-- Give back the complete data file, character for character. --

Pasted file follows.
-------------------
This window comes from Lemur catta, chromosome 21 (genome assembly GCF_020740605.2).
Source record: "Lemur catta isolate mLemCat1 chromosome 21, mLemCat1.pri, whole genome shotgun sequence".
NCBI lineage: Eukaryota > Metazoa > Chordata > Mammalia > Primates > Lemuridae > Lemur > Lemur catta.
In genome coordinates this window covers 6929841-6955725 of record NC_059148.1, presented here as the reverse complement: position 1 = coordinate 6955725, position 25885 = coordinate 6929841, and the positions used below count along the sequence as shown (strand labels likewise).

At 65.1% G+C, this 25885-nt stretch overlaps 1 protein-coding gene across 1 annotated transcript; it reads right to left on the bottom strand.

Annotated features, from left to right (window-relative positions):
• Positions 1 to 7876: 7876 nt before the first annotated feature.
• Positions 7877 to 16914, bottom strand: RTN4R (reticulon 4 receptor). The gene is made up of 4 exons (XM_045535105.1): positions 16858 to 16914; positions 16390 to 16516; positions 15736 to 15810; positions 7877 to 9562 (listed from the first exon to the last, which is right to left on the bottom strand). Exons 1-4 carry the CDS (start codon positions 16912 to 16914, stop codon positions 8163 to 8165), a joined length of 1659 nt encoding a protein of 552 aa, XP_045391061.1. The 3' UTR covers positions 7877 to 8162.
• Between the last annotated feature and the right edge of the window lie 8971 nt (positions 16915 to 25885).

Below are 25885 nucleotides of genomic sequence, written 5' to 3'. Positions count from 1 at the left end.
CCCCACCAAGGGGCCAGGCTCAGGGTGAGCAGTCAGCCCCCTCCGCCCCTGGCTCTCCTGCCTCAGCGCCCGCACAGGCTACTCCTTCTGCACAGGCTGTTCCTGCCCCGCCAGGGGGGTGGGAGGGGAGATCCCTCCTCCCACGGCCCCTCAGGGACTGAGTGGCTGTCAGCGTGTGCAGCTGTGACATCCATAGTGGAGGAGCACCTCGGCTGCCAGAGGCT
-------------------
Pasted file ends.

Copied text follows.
This window comes from Lemur catta, chromosome 21 (genome assembly GCF_020740605.2).
Source record: "Lemur catta isolate mLemCat1 chromosome 21, mLemCat1.pri, whole genome shotgun sequence".
NCBI lineage: Eukaryota > Metazoa > Chordata > Mammalia > Primates > Lemuridae > Lemur > Lemur catta.
In genome coordinates this window covers 6929841-6955725 of record NC_059148.1, presented here as the reverse complement: position 1 = coordinate 6955725, position 25885 = coordinate 6929841, and the positions used below count along the sequence as shown (strand labels likewise).

At 65.1% G+C, this 25885-nt stretch overlaps 1 protein-coding gene across 1 annotated transcript; it reads right to left on the bottom strand.

Annotated features, from left to right (window-relative positions):
• Positions 1 to 7876: 7876 nt before the first annotated feature.
• Positions 7877 to 16914, bottom strand: RTN4R (reticulon 4 receptor). The gene is made up of 4 exons (XM_045535105.1): positions 16858 to 16914; positions 16390 to 16516; positions 15736 to 15810; positions 7877 to 9562 (listed from the first exon to the last, which is right to left on the bottom strand). Exons 1-4 carry the CDS (start codon positions 16912 to 16914, stop codon positions 8163 to 8165), a joined length of 1659 nt encoding a protein of 552 aa, XP_045391061.1. The 3' UTR covers positions 7877 to 8162.
• Between the last annotated feature and the right edge of the window lie 8971 nt (positions 16915 to 25885).

Below are 25885 nucleotides of genomic sequence, written 5' to 3'. Positions count from 1 at the left end.
CCCCACCAAGGGGCCAGGCTCAGGGTGAGCAGTCAGCCCCCTCCGCCCCTGGCTCTCCTGCCTCAGCGCCCGCACAGGCTACTCCTTCTGCACAGGCTGTTCCTGCCCCGCCAGGGGGGTGGGAGGGGAGATCCCTCCTCCCACGGCCCCTCAGGGACTGAGTGGCTGTCAGCGTGTGCAGCTGTGACATCCATAGTGGAGGAGCACCTCGGCTGCCAGAGGCT